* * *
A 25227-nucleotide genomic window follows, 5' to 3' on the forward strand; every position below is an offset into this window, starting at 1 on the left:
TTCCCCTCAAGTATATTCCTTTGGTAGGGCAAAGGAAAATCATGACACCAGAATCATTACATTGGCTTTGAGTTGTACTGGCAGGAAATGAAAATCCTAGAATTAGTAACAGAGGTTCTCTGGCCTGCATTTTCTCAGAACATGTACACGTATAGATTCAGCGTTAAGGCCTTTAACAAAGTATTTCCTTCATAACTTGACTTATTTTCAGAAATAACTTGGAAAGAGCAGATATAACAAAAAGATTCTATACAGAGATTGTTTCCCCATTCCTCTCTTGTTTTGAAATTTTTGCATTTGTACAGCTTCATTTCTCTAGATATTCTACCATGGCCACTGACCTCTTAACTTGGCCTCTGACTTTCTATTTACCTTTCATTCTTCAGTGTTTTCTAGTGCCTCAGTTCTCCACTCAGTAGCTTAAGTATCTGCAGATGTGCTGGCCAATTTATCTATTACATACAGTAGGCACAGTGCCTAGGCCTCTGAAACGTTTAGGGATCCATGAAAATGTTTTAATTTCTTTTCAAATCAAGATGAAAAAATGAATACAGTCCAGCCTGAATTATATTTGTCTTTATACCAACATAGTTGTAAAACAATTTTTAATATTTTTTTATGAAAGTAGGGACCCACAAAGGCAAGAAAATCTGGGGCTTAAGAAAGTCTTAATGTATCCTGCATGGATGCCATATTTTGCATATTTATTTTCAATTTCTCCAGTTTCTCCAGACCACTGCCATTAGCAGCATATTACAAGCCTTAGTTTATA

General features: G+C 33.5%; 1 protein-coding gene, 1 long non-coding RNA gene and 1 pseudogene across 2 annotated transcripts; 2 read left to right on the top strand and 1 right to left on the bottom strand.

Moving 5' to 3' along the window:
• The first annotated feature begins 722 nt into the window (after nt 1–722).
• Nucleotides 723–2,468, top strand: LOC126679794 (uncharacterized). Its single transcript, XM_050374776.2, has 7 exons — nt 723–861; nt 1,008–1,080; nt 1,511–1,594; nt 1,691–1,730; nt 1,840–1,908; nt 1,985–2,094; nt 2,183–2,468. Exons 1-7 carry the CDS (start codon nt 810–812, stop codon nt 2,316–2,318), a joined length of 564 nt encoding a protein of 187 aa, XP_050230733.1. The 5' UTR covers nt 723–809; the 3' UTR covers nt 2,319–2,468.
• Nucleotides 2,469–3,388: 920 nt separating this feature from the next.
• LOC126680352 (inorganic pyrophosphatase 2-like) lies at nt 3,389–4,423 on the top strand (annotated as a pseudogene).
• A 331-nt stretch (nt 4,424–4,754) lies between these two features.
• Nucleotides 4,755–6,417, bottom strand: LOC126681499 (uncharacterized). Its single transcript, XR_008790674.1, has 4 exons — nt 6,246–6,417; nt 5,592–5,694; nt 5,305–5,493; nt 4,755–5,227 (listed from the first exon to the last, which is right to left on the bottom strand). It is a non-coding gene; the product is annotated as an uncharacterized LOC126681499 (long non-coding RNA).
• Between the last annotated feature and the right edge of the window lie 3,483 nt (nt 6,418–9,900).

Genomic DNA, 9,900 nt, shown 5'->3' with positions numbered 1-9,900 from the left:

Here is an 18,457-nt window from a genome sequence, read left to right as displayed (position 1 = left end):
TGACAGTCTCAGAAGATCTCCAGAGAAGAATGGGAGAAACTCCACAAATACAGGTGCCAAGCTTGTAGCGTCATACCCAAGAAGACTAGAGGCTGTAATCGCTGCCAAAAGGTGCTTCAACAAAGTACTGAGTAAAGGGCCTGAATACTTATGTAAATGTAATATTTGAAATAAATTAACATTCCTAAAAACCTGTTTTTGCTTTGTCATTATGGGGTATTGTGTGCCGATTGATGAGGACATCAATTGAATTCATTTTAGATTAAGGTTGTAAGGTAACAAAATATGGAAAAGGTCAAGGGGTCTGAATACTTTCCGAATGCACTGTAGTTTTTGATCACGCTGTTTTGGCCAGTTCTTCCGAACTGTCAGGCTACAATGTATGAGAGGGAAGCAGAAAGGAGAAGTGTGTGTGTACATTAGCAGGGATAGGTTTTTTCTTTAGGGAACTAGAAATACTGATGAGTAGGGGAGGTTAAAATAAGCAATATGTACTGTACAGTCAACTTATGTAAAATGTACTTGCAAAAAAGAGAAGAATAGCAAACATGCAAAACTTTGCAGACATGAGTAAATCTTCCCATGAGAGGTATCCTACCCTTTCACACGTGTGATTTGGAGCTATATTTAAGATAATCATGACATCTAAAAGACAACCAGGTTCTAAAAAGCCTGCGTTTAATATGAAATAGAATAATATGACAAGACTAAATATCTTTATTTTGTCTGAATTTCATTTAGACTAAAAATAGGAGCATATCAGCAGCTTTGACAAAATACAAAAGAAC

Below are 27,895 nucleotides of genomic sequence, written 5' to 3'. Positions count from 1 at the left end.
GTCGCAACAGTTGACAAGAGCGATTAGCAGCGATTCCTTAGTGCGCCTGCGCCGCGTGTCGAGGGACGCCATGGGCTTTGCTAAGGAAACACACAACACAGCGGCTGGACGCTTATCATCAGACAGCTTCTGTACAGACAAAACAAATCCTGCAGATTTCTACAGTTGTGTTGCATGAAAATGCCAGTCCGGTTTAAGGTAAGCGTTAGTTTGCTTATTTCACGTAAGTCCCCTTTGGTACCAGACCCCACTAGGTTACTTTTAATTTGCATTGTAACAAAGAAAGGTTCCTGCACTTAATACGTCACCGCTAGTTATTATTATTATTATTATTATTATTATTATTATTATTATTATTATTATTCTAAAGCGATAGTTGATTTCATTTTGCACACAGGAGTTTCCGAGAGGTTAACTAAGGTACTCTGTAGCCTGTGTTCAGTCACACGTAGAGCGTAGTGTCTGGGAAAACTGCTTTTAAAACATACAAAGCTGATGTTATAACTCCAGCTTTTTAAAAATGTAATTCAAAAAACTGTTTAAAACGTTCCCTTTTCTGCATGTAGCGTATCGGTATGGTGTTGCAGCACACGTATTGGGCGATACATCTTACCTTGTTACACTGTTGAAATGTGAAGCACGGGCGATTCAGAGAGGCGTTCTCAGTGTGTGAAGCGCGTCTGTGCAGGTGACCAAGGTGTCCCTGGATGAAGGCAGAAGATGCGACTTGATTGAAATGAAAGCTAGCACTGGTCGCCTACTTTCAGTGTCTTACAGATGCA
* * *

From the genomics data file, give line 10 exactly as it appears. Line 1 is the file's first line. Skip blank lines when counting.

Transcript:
• Nucleotides 4,755–6,417, bottom strand: LOC126681499 (uncharacterized). Its single transcript, XR_008790674.1, has 4 exons — nt 6,246–6,417; nt 5,592–5,694; nt 5,305–5,493; nt 4,755–5,227 (listed from the first exon to the last, which is right to left on the bottom strand). It is a non-coding gene; the product is annotated as an uncharacterized LOC126681499 (long non-coding RNA).